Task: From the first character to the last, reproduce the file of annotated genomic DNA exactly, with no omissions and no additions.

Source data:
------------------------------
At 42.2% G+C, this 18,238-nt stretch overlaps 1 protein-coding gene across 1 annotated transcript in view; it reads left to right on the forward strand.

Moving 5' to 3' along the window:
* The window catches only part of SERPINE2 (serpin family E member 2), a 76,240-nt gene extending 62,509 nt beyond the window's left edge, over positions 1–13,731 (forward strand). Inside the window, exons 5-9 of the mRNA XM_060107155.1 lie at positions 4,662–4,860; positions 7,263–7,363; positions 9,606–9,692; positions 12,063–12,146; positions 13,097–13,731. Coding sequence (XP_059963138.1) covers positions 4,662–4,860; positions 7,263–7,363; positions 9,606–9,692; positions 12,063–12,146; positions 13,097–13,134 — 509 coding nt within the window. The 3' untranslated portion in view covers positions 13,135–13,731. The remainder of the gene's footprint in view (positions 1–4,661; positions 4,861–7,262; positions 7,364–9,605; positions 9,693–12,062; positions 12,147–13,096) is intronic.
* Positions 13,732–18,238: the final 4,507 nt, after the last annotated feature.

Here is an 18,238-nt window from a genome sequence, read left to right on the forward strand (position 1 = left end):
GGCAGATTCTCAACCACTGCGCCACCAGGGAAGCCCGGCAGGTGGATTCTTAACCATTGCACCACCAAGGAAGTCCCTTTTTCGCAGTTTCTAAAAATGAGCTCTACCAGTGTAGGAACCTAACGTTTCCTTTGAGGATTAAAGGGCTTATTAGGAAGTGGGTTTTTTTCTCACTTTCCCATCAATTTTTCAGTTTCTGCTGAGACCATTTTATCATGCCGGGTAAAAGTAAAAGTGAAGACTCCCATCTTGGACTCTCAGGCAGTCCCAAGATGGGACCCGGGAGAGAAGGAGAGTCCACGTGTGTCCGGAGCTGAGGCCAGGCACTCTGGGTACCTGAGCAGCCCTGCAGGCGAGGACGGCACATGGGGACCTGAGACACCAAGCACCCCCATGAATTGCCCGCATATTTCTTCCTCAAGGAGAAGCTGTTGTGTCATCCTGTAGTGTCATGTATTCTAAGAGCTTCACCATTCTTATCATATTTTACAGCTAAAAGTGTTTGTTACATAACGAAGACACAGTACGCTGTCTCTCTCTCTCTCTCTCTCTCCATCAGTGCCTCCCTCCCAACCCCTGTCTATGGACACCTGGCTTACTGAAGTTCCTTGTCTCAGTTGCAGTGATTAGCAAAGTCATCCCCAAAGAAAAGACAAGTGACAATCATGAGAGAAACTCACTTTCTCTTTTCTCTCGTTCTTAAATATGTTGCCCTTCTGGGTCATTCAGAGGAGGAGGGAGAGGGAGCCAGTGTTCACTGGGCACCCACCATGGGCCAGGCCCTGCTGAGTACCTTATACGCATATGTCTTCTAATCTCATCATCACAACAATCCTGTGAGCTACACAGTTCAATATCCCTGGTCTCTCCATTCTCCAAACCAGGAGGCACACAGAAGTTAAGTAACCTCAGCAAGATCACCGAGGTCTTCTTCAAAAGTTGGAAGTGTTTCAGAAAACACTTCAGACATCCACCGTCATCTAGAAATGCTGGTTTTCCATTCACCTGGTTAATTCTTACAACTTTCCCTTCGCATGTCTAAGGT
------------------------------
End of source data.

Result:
At 42.2% G+C, this 18,238-nt stretch overlaps 1 protein-coding gene across 1 annotated transcript in view; it reads left to right on the forward strand.

Moving 5' to 3' along the window:
* The window catches only part of SERPINE2 (serpin family E member 2), a 76,240-nt gene extending 62,509 nt beyond the window's left edge, over positions 1–13,731 (forward strand). Inside the window, exons 5-9 of the mRNA XM_060107155.1 lie at positions 4,662–4,860; positions 7,263–7,363; positions 9,606–9,692; positions 12,063–12,146; positions 13,097–13,731. Coding sequence (XP_059963138.1) covers positions 4,662–4,860; positions 7,263–7,363; positions 9,606–9,692; positions 12,063–12,146; positions 13,097–13,134 — 509 coding nt within the window. The 3' untranslated portion in view covers positions 13,135–13,731. The remainder of the gene's footprint in view (positions 1–4,661; positions 4,861–7,262; positions 7,364–9,605; positions 9,693–12,062; positions 12,147–13,096) is intronic.
* Positions 13,732–18,238: the final 4,507 nt, after the last annotated feature.

Here is an 18,238-nt window from a genome sequence, read left to right on the forward strand (position 1 = left end):
GGCAGATTCTCAACCACTGCGCCACCAGGGAAGCCCGGCAGGTGGATTCTTAACCATTGCACCACCAAGGAAGTCCCTTTTTCGCAGTTTCTAAAAATGAGCTCTACCAGTGTAGGAACCTAACGTTTCCTTTGAGGATTAAAGGGCTTATTAGGAAGTGGGTTTTTTTCTCACTTTCCCATCAATTTTTCAGTTTCTGCTGAGACCATTTTATCATGCCGGGTAAAAGTAAAAGTGAAGACTCCCATCTTGGACTCTCAGGCAGTCCCAAGATGGGACCCGGGAGAGAAGGAGAGTCCACGTGTGTCCGGAGCTGAGGCCAGGCACTCTGGGTACCTGAGCAGCCCTGCAGGCGAGGACGGCACATGGGGACCTGAGACACCAAGCACCCCCATGAATTGCCCGCATATTTCTTCCTCAAGGAGAAGCTGTTGTGTCATCCTGTAGTGTCATGTATTCTAAGAGCTTCACCATTCTTATCATATTTTACAGCTAAAAGTGTTTGTTACATAACGAAGACACAGTACGCTGTCTCTCTCTCTCTCTCTCTCTCCATCAGTGCCTCCCTCCCAACCCCTGTCTATGGACACCTGGCTTACTGAAGTTCCTTGTCTCAGTTGCAGTGATTAGCAAAGTCATCCCCAAAGAAAAGACAAGTGACAATCATGAGAGAAACTCACTTTCTCTTTTCTCTCGTTCTTAAATATGTTGCCCTTCTGGGTCATTCAGAGGAGGAGGGAGAGGGAGCCAGTGTTCACTGGGCACCCACCATGGGCCAGGCCCTGCTGAGTACCTTATACGCATATGTCTTCTAATCTCATCATCACAACAATCCTGTGAGCTACACAGTTCAATATCCCTGGTCTCTCCATTCTCCAAACCAGGAGGCACACAGAAGTTAAGTAACCTCAGCAAGATCACCGAGGTCTTCTTCAAAAGTTGGAAGTGTTTCAGAAAACACTTCAGACATCCACCGTCATCTAGAAATGCTGGTTTTCCATTCACCTGGTTAATTCTTACAACTTTCCCTTCGCATGTCTAAGGT